The ACHS Early Career Researchers Network aims to connect researchers and practitioners, in the early stages of their careers, who are interested in the interdisciplinary field of critical heritage studies. The network is predominantly aimed at postgraduate research students, postdoctoral researchers and those starting out in professional heritage practice, but is open to anyone who self-identifies as "early career". The network shares news, opportunities and resources, with a particular emphasis on fostering international and interdisciplinary collaboration.

Within the ACHS, we work to:

  • Open up the structure of the ACHS to better support early career researchers

  • Communicate early career researchers' wishes and needs with the Executive Committee

  • Make ACHS conferences more informative and attractive to early career researchers

As a network, we work to:

  • Challenge, support and assist each other in developing successful and high quality research and professional practice

  • Encourage the active engagement of early career researchers with the wider ACHS community

  • Arrange events for early career researchers interested in critical heritage studies

  • Share ideas and information, particularly relevant to early career researchers


Take a look at our blog, find us on twitter and facebook or join our Listserv below for updates.

If you would like to join the Early Career Researchers Network Listserv, please fill in your details in the form below. Please make sure to ONLY select the early-career-researchers-network list. You will be diverted to another page to confirm your subscription.

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The network coordinating team:

Harald Fredheim

Harald Fredheim is a trained objects conservator and heritage site manager. He is currently a PhD candidate at the University of York where he is studying public participation and agency in caring for heritage. He is employing action research and digital co-design in his own participatory practice, through which he is investigating why we as heritage "experts" find it so difficult to share power and authority, and whether it is possible to increase voluntary involvement in caring for heritage without devaluing professionals or exploiting volunteers.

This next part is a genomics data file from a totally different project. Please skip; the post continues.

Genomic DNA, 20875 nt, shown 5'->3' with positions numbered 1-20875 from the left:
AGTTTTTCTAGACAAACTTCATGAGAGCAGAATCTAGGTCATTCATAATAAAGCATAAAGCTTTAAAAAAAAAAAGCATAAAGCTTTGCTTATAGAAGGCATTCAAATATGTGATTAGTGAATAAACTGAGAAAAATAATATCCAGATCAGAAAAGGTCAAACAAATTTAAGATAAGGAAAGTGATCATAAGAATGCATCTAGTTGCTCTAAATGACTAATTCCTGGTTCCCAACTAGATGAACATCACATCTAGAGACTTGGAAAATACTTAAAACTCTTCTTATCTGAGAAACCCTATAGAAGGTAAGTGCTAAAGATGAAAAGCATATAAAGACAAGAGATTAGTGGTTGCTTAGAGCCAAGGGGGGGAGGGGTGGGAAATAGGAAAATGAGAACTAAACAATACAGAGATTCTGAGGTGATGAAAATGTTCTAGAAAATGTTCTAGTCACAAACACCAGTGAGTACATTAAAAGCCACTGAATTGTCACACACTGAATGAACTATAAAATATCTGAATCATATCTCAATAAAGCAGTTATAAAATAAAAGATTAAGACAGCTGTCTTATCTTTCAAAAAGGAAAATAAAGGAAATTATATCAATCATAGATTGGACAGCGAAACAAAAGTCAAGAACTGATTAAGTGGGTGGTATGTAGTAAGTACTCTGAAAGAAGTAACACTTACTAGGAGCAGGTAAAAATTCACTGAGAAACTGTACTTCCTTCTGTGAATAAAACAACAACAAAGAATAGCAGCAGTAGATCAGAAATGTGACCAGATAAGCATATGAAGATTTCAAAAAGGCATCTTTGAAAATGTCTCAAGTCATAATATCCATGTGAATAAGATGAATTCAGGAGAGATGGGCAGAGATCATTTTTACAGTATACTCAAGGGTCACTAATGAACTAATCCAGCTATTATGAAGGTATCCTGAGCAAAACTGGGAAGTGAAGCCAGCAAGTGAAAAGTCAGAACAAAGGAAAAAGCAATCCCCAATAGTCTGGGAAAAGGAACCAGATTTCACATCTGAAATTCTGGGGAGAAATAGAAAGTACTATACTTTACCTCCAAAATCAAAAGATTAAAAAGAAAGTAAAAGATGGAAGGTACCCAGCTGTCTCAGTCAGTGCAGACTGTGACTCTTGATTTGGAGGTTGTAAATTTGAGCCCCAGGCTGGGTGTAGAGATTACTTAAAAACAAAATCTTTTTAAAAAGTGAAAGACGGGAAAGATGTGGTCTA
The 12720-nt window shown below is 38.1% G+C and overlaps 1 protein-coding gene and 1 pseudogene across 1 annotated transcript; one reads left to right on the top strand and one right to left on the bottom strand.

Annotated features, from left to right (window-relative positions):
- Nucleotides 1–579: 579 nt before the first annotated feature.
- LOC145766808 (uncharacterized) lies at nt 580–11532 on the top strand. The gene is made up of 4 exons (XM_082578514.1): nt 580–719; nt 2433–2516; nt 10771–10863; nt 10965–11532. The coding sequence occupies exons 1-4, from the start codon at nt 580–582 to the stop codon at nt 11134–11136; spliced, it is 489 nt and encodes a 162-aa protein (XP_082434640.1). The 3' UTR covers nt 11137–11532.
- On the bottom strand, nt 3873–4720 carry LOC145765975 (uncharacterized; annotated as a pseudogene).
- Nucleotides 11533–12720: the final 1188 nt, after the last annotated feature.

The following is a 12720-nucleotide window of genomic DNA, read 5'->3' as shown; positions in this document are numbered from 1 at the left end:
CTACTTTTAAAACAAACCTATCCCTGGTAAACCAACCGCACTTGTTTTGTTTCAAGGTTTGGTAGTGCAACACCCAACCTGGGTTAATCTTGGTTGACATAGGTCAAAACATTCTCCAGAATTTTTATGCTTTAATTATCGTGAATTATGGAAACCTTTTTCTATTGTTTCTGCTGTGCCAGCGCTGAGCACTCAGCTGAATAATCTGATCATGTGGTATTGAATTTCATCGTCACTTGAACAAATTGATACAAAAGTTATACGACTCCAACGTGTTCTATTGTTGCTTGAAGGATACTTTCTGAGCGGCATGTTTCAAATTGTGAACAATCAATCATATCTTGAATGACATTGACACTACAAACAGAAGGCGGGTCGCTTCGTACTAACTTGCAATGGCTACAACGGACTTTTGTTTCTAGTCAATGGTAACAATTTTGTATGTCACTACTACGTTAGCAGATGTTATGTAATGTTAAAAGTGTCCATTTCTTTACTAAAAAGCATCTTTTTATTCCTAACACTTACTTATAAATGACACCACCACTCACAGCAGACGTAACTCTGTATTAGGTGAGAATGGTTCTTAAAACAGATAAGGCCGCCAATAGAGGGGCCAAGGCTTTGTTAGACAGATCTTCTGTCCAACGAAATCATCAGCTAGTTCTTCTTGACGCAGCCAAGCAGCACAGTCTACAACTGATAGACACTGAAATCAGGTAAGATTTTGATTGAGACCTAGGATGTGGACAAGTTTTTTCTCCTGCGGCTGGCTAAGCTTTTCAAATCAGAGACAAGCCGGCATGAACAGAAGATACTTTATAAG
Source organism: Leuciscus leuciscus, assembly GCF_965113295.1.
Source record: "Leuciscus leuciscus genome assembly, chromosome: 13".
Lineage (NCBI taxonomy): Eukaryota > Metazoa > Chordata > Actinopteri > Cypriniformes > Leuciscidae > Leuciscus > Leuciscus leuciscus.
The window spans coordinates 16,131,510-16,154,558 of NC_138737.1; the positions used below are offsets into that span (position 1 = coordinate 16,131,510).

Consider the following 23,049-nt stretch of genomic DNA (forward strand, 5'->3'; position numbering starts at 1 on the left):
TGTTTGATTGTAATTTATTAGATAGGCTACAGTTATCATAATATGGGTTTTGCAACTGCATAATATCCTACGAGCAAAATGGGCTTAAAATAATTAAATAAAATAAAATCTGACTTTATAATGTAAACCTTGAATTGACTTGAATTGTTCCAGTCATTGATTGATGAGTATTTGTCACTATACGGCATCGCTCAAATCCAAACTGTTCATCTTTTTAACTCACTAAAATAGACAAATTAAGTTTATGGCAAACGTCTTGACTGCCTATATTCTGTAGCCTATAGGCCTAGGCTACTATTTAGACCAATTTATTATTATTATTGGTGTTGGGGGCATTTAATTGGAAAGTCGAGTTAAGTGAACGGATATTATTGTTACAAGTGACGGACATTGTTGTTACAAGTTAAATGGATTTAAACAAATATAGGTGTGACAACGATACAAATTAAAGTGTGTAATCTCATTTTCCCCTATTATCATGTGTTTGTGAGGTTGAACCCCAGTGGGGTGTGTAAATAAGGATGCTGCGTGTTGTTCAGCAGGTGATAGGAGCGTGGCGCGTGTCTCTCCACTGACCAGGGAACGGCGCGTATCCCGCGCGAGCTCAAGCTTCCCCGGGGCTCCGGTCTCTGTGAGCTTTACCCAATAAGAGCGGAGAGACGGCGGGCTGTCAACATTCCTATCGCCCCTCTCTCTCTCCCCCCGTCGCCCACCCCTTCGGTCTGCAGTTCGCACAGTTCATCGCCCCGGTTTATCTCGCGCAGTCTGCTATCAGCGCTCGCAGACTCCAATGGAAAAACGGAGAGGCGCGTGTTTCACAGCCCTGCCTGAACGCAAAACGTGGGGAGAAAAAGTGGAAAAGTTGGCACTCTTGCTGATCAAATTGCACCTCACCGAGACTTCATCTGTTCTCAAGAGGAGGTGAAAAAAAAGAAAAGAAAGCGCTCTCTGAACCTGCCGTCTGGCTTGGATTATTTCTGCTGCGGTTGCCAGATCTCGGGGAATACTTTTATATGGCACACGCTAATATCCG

Harald speaks English and Norwegian.


Roslynn Ang

Roslynn Ang, born in Singapore, is a PhD candidate in East Asian Studies, New York University, with an M.A. in Sociology from Hokkaido University. Having received research grants to Ryukyu University and Hokkaido University, she has an extensive knowledge on the peripheries of Japan and their indigenous minorities. Her dissertation is an ethnographic study on the Sapporo Upopo Hozonkai, a group registered under UNESCO intangible heritage of Japan. She explores the tension within ambivalent identities, the constraints in state recognition of indigenous cultures and the contemporary production of cultural heritage. Her research interests focus on Indigenous studies, performance, race, nation, decolonisation and Japan’s colonial history.